Pandora Report 05.17.15

Yowza! That’s another semester in the books for the GMU Biodefense students. Please excuse the sparse activity on the blog, but with the semester over, things should be getting back to normal.

This weekend we have a updates on Ebola and the bird flu outbreak in the U.S., plus other stories you may have missed.

Have a great week, (enjoy the Mad Men finale!) and see you back here next weekend!

Ebola is (still) living in an American doctor’s eye

As an update, Liberia has (finally) been declared Ebola free, the number of cases in Guinea continue to rise due to transmissions at funerals, and those in Sierra Leone are dying less from Ebola than from other diseases due to the collapse of the healthcare system. It’s been over a year and we are still learning things about Ebola and its persistence on hospital surfaces, sexual fluids, and now, according to a study in the New England Journal of Medicine, the eye. WHO volunteer Ian Crozier was diagnosed in Sierra Leone and transported to Emory University where he was treated. Months later he returned to the hospital with symptoms like blurred vision and acute pain in his left eye. The cause? Ebola.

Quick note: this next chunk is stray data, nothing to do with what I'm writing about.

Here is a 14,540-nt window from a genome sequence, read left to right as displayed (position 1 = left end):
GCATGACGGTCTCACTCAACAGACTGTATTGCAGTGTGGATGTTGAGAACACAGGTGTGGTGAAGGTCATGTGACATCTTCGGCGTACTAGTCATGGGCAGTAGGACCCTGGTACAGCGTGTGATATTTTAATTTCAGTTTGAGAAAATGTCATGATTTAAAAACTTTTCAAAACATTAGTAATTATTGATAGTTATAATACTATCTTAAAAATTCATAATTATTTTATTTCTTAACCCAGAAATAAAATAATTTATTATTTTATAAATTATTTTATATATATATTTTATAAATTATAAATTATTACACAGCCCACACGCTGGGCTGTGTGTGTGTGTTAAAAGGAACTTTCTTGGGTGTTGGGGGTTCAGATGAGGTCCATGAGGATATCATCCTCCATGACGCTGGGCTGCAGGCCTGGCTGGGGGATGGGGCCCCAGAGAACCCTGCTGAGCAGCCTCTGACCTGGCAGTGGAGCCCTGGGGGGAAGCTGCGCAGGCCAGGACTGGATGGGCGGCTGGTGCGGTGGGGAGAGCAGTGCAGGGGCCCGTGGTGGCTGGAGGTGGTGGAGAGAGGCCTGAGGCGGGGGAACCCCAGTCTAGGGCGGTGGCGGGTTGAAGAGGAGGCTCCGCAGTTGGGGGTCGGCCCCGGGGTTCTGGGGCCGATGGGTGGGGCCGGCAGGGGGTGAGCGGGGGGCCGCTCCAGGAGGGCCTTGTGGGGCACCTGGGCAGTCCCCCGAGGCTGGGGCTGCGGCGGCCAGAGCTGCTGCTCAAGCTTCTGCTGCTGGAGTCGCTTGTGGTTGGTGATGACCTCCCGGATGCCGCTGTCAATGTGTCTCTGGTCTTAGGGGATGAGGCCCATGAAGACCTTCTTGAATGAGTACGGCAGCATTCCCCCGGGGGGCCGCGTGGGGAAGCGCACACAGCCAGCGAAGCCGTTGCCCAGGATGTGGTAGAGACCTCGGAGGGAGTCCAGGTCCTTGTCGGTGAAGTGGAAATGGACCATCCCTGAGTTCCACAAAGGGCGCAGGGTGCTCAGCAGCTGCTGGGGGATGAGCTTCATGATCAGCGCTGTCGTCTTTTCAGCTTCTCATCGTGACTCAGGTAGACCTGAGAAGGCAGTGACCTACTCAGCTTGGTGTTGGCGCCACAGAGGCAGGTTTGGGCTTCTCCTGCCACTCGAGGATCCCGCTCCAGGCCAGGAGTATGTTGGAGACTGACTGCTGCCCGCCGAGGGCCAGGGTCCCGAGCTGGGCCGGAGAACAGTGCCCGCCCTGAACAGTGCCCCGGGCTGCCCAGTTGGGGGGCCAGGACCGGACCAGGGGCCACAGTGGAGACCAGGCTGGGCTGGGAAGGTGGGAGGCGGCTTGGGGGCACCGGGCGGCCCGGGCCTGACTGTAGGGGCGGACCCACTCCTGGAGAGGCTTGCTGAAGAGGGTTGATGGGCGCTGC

The Washington Post—“Ebola may have found refuge in patients’ eyes because, researchers said, the eye is walled off from the immune system. As the New York Times put it: “The barriers are not fully understood, but they include tightly packed cells in minute blood vessels that keep out certain cells and molecules, along with unique biological properties that inhibit the immune system.” This phenomenon is called “immune privilege” — and it means the eye can harbor viruses.”

America’s $45 Billion Poultry Industry Has a (Really) Bad Case of Bird Flu

The title says it all, frankly. Since early December 2014 three strains of highly pathogenic avian influenza have been circulating in North America. A state of emergency has been declared in Iowa (one of the hardest hit states) and over 21 million birds have been killed to contain and prevent the spread of the virus. Beyond the culling of birds, the outbreak is having an affect on business—China, South Korea, and Mexico have banned imports of U.S. poultry (to protect their own industries.)

The Motley Fool—“Falling exports could hurt farmers, but it could also help to offset domestic price increases from less supply. Although, with tens of millions of bird deaths and no end in sight to the pandemic, domestic food prices could be the largest casualty in the end.”

Stories You May Have Missed

 

Image Credit: 8thstar

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